Physiotherapists are qualified health professionals who work with their patients to help them regain physical strength and stay well. Using advanced treatment and evidence-based care, physiotherapists diagnose and assess treatment needs and work with a variety of movement disorders and health conditions.
Maylands physio helps to improve patients’ quality of life, increase mobility, reduce pain and stiffness, and repair damage.
Common Reasons People Seek Help
Every person can benefit from physiotherapy during some point in his or her life. While physiotherapists are most well known for treating injuries, an increasing number of Australians are visiting physio professionals to take control of their overall health and stay well.
Some of the needs that a physio may address are:
- Cardiorespiratory: Rehabilitates, prevents, and aids people who are either living with or at risk of disease impacting the lungs and heart, such as asthma and heart disease.
- Cancer, Lymphedema, Palliative Care: Manages, treats, and prevents deconditioning, joint and muscle stiffness, pain, and fatigue.
- Women’s Health and Continence: Manages and prevents pelvic floor dysfunction and incontinence in women, men, and children. Physios also work in areas such as prolapse, bedwetting, menopause, pregnancy, birth, breastfeeding, postpartum care, and recovering or living with prostate cancer.
- Supporting Older Generation: Uses evidence-based care to promote active and healthy aging among older people. Physios often work in residential and home care settings to help prevent and manage the risks of conditions such as incontinence, falls, and osteoporosis.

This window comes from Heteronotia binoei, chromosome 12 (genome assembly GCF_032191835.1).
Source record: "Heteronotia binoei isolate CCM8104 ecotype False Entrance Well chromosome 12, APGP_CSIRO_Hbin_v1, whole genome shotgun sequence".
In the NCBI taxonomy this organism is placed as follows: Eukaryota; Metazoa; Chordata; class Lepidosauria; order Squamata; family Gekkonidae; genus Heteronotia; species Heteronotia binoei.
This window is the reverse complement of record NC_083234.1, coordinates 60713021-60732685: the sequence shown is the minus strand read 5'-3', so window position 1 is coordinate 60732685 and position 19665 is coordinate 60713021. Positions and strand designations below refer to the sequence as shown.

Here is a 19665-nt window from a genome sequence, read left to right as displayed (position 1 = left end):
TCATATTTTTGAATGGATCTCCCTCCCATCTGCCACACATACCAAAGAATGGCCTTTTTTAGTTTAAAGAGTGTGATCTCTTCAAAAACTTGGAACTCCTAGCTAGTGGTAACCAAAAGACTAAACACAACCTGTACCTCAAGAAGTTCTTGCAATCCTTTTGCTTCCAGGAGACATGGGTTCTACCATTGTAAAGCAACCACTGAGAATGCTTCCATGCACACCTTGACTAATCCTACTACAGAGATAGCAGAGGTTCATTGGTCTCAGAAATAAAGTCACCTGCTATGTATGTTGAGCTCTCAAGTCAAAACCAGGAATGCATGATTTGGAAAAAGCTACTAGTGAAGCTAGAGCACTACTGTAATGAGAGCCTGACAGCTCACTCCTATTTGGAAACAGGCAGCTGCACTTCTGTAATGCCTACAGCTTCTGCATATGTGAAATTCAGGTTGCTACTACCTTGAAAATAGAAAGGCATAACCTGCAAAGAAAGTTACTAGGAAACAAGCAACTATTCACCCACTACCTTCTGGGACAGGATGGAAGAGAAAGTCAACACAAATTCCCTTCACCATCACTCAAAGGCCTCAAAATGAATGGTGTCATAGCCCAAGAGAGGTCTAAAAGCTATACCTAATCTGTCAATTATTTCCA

- Musculoskeletal: Treats and provides preventative care for clients who have musculoskeletal conditions such as back and neck pain. This includes addressing underlying problems, preventing strain from injury, and other interventions and exercises that promote mobility.
- Neurology: Promotes quality of life and movement in patients who have experienced a severe spinal cord or brain injury from trauma or those who suffer from a variety of neurological diseases, such as multiple sclerosis and Parkinson’s disease.
- Orthopaedic: Helps patients manage and prevent chronic or acute conditions such as amputations, rheumatoid arthritis, and osteoarthritis. Physios help patients rehabilitate following orthopaedic surgery.
- Occupational Health: Supports the wellbeing and health of employees in the workplace, supports employees who are returning to work, manages and prevents diseases and injuries, and reduces safety risks in the workplace.
- Paediatric: Supports development by addressing issues such as milestone delays, hyperactivity, clumsiness, sitting and walking, or issues with plagiocephaly or misshapen head.
- Pain: Prevents and manages pain and the impact that pain has on a person’s function using an interdisciplinary or physiological approach.
- And much more!
Physiotherapists are present in literally every aspect of life from pregnancy to old age. It’s easy to see why people are leaning towards visiting physios as a means of health maintenance and prevention outside of standard rehabilitation procedures.